In respect of Last Look, the Code allows a liquidity supplier to provide a quote rather than a firm price into the trading system or execution venue. The GFXC’s recommendations will seek to establish a fair and effective Last Look process. Their guidance will update the ex-ante disclosures and it will advocate for information to be readily available to assess how trade requests are dealt with. Market participants are anticipating the value this paper will provide.
Following on from the update of the Code the GFXC proposes that market participants update their Statement of Commitment whilst taking into consideration the updates to market activity. The GFXC estimates that it will take up to 12 months for market participants to fully implement the changes into their everyday market activities; they estimate the same for the adoption of the Disclosure coversheet and for the Algo Due Diligence and TCA templates. Market participants now have the choice of publishing their Disclosure Cover Sheet with their Statement of Commitment on selected Public Registers. In summary, this updated version of the Code by the GFXC has sought to assist with the transparency and accessibility of disclosures; it has also, identified clear methods to provide additional information to facilitate comparability amongst the instruments which can be used in Electronic Trading.
Deloitte has extensive experience in supporting firms assess their conformance with the Code and are able to guide financial institutions through the key disclosure and control consideration in advance updating their Statement of Commitment to comply with this latest refresh.
You will find our previous blogs and our insights packs on algorithmic trading risks and controls here. If you would like to discuss more, don’t hesitate to get in touch with any of the authors.
1The “Code” - a set of global principles of good practice in the foreign exchange market, developed to provide a common set of guidelines to promote the integrity and effective functioning of the wholesale foreign exchange market.(GFXC, 2021) FX Global Code (globalfxc.org) (GFXC, 2021)
2 "Tag"- unique alphanumeric identifiers assigned to specific users that trade on semi‐anonymous platforms. (GFXC, 2021) GFXC Request for Feedback – April 2021 (Attachment A: Anonymous Trading) (globalfxc.org) (GFXC, 2021).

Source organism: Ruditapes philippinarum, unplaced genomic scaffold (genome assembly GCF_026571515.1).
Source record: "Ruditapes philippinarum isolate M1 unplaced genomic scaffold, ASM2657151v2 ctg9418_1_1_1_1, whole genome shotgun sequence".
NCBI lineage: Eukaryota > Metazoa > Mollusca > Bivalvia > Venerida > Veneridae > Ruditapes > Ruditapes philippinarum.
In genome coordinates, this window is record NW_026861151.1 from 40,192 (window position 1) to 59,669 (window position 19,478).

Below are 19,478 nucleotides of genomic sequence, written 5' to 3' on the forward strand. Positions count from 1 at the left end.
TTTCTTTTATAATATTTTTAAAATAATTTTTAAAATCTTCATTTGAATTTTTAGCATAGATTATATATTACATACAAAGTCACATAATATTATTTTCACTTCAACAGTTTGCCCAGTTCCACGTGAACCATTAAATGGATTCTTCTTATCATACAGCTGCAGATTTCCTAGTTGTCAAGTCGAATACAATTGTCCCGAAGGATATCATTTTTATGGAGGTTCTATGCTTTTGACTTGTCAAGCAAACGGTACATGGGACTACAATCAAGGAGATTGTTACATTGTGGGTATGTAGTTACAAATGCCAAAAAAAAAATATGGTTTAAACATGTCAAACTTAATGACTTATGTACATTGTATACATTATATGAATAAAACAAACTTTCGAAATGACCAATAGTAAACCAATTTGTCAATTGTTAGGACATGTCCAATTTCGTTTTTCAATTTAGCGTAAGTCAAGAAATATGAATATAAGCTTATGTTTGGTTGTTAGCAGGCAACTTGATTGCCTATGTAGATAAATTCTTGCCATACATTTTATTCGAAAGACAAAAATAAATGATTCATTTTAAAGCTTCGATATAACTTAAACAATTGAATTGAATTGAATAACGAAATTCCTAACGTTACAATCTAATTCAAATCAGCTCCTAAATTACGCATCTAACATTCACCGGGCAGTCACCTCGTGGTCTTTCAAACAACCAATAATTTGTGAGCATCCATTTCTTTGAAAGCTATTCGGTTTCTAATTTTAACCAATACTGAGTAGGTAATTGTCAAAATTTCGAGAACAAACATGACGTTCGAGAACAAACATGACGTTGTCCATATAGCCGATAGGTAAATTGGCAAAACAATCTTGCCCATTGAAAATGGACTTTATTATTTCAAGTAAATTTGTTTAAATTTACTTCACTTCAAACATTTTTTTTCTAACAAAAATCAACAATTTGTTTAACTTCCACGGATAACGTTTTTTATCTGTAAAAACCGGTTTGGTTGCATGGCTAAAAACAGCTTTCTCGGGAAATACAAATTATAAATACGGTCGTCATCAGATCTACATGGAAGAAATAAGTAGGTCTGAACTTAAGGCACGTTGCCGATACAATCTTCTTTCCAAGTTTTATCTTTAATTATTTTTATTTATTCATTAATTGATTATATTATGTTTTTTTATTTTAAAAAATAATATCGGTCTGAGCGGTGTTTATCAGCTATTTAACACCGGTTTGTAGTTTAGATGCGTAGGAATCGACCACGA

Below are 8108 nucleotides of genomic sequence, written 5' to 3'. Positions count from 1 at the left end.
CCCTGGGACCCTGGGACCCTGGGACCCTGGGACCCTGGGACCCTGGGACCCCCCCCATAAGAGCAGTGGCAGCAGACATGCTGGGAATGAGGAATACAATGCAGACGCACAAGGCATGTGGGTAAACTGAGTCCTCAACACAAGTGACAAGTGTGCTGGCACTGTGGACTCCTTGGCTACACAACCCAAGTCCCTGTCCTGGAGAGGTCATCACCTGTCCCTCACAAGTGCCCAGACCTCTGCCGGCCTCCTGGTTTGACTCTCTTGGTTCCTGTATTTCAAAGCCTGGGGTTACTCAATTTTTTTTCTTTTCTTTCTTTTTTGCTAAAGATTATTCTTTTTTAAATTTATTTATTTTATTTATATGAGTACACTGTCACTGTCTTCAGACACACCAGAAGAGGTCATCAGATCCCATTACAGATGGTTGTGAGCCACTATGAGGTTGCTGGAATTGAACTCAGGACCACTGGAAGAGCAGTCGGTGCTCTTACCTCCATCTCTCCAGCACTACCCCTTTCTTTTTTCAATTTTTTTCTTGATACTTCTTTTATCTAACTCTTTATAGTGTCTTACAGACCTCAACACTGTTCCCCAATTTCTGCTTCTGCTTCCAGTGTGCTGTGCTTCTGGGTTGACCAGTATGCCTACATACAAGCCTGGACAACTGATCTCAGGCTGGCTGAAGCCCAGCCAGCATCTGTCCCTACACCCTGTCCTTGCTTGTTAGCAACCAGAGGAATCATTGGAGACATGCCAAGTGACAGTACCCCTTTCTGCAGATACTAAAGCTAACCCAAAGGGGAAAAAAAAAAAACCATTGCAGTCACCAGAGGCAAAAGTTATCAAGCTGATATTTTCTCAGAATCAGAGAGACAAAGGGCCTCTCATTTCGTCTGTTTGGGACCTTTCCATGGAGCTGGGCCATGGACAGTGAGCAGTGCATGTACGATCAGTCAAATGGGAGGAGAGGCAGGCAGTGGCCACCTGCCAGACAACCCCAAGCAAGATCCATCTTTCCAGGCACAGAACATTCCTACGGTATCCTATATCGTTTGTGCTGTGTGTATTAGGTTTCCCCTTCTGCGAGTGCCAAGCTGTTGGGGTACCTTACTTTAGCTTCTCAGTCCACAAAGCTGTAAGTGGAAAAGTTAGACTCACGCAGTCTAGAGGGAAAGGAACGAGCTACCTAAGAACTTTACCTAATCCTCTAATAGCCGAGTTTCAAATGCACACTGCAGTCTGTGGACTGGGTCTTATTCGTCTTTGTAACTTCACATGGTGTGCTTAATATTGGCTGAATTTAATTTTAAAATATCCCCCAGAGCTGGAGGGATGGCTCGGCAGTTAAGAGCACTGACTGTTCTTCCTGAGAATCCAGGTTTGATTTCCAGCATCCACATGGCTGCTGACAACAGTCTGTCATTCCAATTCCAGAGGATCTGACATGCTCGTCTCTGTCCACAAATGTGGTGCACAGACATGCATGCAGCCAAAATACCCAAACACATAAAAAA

3 “Retagging” - tags can also be reassigned for various reasons (“retagging”) as part of the tag management process.’ (GFXC, 2021) GFXC Request for Feedback – April 2021 (Attachment A: Anonymous Trading) (globalfxc.org) (GFXC, 2021).
4“EA” (Executing Algorithm) - an automated trading program designed to buy or sell a predefined amount according to a set of parameters and instructions with the objective of filling the order. (BIS, 2021)
Mark is a Partner in our Banking & Capital Markets Audit Group in London. He is a leading member of our Benchmarks Assurance & Advisory team and a co-Chair of Deloitte’s Global IBOR Reform Steering Committee. Mark has 16 years’ experience across financial services audit and assurance, regulatory compliance, regulatory investigations and financial services disputes. This experience has provided him with a strong technical understanding of wholesale markets, financial benchmarks and related risk and control frameworks. His experience across the industry with respect to IBOR reform has provided him with a unique perspective on the regulatory reform agenda and he is actively assisting clients in this space at present.
Stephen is a Partner in our Banking & Capital Markets Audit and Assurance Group and has a leadership role in the Firm’s financial benchmark assurance and advisory engagements. He has extensive experience in financial services audit, internal audit, and regulatory projects. He has worked with a range of banking institutions, having developed a thorough technical understanding of banking products and treasury control practices. He sits on a committee of the FICC Markets Standards Board, the Bank of England SONIA Sub Working Group focusing on Communications & Outreach, and Co-Chairs the Deloitte Global LIBOR Transition Steering Committee.
Barry is a Director within Banking & Capital Markets and is a qualified accountant (ACA). He has over 15 years’ experience spread across industry and financial services. He has worked extensively with Investment Banks in enhancing control frameworks and assessing their design and operating effectiveness to ensure full regulatory compliance. Barry is currently a member of Deloitte’s Algorithm Assurance team focused on assisting clients comply with recent requirements under MiFiD II (RTS 6). He specialises in supporting Banks, Asset Managers & HFT firms ensure they have strong controls in place to address the key risks associated with the development and use of algorithmic trading.